As part of the official rollout of CorPath, Corindus recently transmitted a live demonstration at the TCT Conference in October. Giora Weisz, director of clinical research at the Center for Interventional Vascular Therapy at Columbia University Medical Center successfully performed a PCI on a patient with multiple risk factors and severe coronary artery disease with multiple interventions. “Robotic technology is changing the way interventional cardiologists conduct PCIs,” Weisz says in a prepared statement. “I have performed more than 70 procedures using the CorPath and firmly believe in its potential to improve patient outcomes and provide a new standard of care in coronary angioplasty procedures.”
Prince adds, “Feedback from patients has been overwhelmingly positive. Patients have a perception that a robotic procedure will be done more precisely than a manual procedure, so they have a level of comfort with the technology. I think they'll seek out hospitals that provide the robotic procedure.”
Glowing endorsements aside, there is a hurdle for Corindus to overcome. In the age of Obamacare, with rising pressures to decrease healthcare costs at every level, how can the company justify the costs, training time, and the potentially significant change to angioplasty to hospitals and caregivers?
Wenderow says Corindus intentionally prices the CorPath at below $500K out of considerations for hospital budgets. But Prince adds that the true return on investment is in the outcomes and longer-term savings for hospitals. “The disposable and consumable elements [of the CorPath] don't add a tremendous cost to the procedure. And the opportunity to reduce stent utilization has a significant impact on the return on investment for doing a PCI,” Prince says. “The reimbursement for a patient is the same whether doctors use one stent, two stents, or even three stents. Every time you use another stent you're really decreasing the economics and profitability from a hospital perspective.”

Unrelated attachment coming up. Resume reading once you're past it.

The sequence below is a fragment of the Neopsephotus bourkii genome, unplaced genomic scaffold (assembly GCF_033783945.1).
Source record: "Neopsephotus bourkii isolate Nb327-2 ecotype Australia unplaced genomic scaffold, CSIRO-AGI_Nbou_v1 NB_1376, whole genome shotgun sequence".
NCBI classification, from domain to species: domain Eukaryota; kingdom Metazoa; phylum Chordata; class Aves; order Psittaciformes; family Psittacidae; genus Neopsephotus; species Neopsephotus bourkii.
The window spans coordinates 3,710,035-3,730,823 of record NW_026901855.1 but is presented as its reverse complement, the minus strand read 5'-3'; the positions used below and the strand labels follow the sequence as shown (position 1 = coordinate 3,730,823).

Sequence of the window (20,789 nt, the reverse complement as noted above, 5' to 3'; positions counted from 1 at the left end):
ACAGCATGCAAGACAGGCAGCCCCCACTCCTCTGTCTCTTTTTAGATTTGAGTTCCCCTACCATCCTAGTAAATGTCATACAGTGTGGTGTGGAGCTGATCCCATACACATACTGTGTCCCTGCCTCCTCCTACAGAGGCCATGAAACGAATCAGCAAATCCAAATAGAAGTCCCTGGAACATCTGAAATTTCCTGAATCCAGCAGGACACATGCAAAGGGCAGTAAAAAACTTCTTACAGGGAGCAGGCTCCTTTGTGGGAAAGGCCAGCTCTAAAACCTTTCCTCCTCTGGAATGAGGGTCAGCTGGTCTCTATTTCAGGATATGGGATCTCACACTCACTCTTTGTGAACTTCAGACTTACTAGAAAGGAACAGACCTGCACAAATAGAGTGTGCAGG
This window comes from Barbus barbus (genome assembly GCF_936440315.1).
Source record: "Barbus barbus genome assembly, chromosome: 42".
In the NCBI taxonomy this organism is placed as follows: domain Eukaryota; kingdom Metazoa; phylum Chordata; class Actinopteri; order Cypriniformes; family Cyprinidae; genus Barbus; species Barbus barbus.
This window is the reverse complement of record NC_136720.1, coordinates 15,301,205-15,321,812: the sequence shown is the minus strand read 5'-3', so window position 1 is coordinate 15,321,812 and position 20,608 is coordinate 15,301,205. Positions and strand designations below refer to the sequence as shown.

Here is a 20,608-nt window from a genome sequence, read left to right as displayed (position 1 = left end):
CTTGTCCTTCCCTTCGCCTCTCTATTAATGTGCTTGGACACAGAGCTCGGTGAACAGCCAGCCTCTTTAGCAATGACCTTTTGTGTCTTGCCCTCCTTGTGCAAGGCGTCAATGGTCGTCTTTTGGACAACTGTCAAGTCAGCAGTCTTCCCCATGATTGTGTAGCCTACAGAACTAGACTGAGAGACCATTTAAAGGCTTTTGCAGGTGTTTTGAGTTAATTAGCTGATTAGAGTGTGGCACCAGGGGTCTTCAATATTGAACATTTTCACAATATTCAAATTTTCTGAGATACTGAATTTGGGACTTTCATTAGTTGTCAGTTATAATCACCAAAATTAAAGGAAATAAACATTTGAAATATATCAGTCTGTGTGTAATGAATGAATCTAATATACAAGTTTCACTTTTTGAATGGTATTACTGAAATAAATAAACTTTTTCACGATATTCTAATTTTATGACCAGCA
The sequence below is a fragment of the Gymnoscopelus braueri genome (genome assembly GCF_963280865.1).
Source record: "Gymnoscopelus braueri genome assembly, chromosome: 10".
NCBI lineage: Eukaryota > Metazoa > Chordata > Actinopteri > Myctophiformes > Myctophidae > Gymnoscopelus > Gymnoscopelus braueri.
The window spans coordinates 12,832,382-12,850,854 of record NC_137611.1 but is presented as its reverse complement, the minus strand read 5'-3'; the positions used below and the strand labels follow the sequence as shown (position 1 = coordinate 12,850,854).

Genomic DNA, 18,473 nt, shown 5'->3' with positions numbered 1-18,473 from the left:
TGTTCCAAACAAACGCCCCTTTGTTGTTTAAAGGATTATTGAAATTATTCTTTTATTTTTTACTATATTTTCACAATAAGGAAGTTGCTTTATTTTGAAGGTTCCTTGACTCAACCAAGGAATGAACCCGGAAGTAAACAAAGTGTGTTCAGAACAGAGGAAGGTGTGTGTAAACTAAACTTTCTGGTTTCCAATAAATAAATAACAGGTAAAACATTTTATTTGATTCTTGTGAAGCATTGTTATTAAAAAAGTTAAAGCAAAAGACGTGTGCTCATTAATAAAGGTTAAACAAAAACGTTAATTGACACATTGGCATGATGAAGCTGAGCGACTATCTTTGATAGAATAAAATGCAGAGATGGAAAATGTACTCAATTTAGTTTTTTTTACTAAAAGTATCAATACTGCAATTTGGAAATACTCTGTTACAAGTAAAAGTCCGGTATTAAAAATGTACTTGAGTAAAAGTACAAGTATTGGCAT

“The national average is 1:1.21 stents to lesions. But, when you think about it, it should be 1:1,” Wenderow adds. Which is why Corindus is offering a “One-Stent Program” for participating hospitals. “Any procedure that they do with CorPath, if they use a second unplanned stent we'll give them a credit of $1000 to cover the cost,” Prince explains.
Wenderow also notes that the system can use any brand of stent. “It doesn't matter if you use Boston, Abbott, or a Medtronic stent, we can use all of them. The doctor doesn't need to change his practice and stent selection, which helps a lot with the learning curve.”
As the CorPath continues to roll out, Corindus is also looking into expanding into other fields of robot-assisted surgery including neurological applications. While some doctors have cautioned about carefully selecting patients
for robot-assisted procedures, Prince says Corindus hasn't encountered any limitations in its realm yet. “We've seen a broad range of procedures being done from simple to complex PCI, but there's nothing in terms of inclusion or exclusion of patients that's specific for robots.”
Prince says for the team at Corindus, and other robotics companies, the key to gaining more adoption hospitals is in demonstrating real, valuable outcomes and championing the benefits and in providing technology that helps patients and clinicians at the same time.“It's not a trade between the two,” he says. “Data shows you can improve the clinical outcomes and improve the health of the operator.”
-Chris Wiltz, Associate Editor, MD+DI